In recent times, Esports has increasingly come under the public radar, as a medal event in the upcoming SEA Games 2019 and with its inclusion as a demonstration sport in the 18th Asian Games. On the same note, many countries have already set up government bodies and associations to help regulate, cultivate and promote the growth of esports in their respective countries.
Sri Lanka has joined the list of other countries that have recognized Esports officially. France and South Korea have also approved Esports video games as a sport. Sri Lanka is now the first country from South Asia to do so. The declaration, which was gazetted on 26th September by Minister of Telecommunication, Foreign Employment, and Sports, has been published.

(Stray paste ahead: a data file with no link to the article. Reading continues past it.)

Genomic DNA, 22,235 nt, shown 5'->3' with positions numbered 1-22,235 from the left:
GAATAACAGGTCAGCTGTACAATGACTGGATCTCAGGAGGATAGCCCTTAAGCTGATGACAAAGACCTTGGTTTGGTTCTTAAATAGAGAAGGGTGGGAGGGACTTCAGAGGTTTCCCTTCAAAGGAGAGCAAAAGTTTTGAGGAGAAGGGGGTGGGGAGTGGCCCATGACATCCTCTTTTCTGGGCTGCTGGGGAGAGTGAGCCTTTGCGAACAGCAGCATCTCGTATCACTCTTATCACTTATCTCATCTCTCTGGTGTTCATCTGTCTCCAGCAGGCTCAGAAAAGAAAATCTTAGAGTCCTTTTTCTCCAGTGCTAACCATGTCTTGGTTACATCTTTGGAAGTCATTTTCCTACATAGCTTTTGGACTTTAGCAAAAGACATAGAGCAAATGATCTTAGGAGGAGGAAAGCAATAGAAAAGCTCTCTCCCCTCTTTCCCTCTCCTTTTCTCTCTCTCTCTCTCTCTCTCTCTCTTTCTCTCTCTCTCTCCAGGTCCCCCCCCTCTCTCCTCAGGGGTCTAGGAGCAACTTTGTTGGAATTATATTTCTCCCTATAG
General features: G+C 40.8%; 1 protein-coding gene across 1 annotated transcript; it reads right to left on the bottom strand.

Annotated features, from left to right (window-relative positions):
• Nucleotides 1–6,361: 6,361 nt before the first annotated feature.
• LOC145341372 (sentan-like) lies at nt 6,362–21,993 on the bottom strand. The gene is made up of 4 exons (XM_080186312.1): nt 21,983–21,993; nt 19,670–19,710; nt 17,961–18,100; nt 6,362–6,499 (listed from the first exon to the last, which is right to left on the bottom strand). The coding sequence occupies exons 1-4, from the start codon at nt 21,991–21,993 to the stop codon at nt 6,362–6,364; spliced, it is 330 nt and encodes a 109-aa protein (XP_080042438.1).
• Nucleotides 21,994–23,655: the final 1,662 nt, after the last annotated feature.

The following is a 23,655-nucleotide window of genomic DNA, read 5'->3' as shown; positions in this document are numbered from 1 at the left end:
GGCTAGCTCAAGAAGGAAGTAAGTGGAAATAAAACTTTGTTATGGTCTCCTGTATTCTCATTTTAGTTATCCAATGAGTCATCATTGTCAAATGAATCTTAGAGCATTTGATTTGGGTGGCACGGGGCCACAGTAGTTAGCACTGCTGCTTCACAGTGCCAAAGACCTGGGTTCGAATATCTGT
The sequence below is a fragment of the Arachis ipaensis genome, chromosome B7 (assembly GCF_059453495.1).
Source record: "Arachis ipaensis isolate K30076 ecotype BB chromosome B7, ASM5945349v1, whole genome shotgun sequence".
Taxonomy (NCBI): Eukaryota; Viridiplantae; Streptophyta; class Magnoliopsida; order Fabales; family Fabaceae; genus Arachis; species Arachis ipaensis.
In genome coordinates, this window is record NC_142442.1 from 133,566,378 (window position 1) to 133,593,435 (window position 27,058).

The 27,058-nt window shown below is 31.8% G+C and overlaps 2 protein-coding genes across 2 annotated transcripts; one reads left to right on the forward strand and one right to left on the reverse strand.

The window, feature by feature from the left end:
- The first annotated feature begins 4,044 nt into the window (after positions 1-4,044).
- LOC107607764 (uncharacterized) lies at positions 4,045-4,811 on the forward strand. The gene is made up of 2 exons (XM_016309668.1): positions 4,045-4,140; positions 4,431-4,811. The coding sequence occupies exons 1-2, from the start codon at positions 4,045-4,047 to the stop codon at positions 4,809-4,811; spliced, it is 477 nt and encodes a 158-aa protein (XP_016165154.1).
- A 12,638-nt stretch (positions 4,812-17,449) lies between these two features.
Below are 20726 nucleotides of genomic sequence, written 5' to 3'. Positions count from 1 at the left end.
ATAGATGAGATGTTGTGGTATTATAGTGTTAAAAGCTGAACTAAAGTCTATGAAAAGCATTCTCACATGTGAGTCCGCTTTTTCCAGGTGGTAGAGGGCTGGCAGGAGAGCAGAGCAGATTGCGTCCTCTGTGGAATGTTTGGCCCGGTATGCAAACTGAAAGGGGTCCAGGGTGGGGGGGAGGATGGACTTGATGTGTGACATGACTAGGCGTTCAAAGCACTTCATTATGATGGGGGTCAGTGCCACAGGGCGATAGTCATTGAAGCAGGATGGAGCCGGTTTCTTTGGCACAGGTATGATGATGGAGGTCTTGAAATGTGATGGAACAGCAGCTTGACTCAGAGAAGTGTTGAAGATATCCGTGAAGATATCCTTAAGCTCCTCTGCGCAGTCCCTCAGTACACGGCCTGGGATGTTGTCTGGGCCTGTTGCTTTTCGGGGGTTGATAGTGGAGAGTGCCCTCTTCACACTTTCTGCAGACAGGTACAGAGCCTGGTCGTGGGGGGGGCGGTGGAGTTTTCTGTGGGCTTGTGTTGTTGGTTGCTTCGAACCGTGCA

This decision will definitely do a lot to legitimize esports in Sri Lanka and hopefully act as a catalyst in making sure that other countries also do the same. Government backing and funding is often necessary especially when it comes to matters of securing visas and funds for attending international tournaments. There are problems which have often plagued athletes from the South Asian and even Asian countries.
Currently, Esports has been growing by bounds and leaps and the community has been giving credit to it as an industry to create job opportunities and money flow. People are no longer mere geeks who are just into games every day. We should be recognized as competitors who hype up the mood for the crowd. Esports is nothing different than a sport.
China had also acknowledged Esports as a sport early this year. This has led to a boom in the number of Esports players in the country. More than 100,000 people registered themselves as professional gamers under this sport in July this year. Moreover, the Ministry of Human Resources and Social Security stated that 2 million athletes will enroll in this profession in the next five years.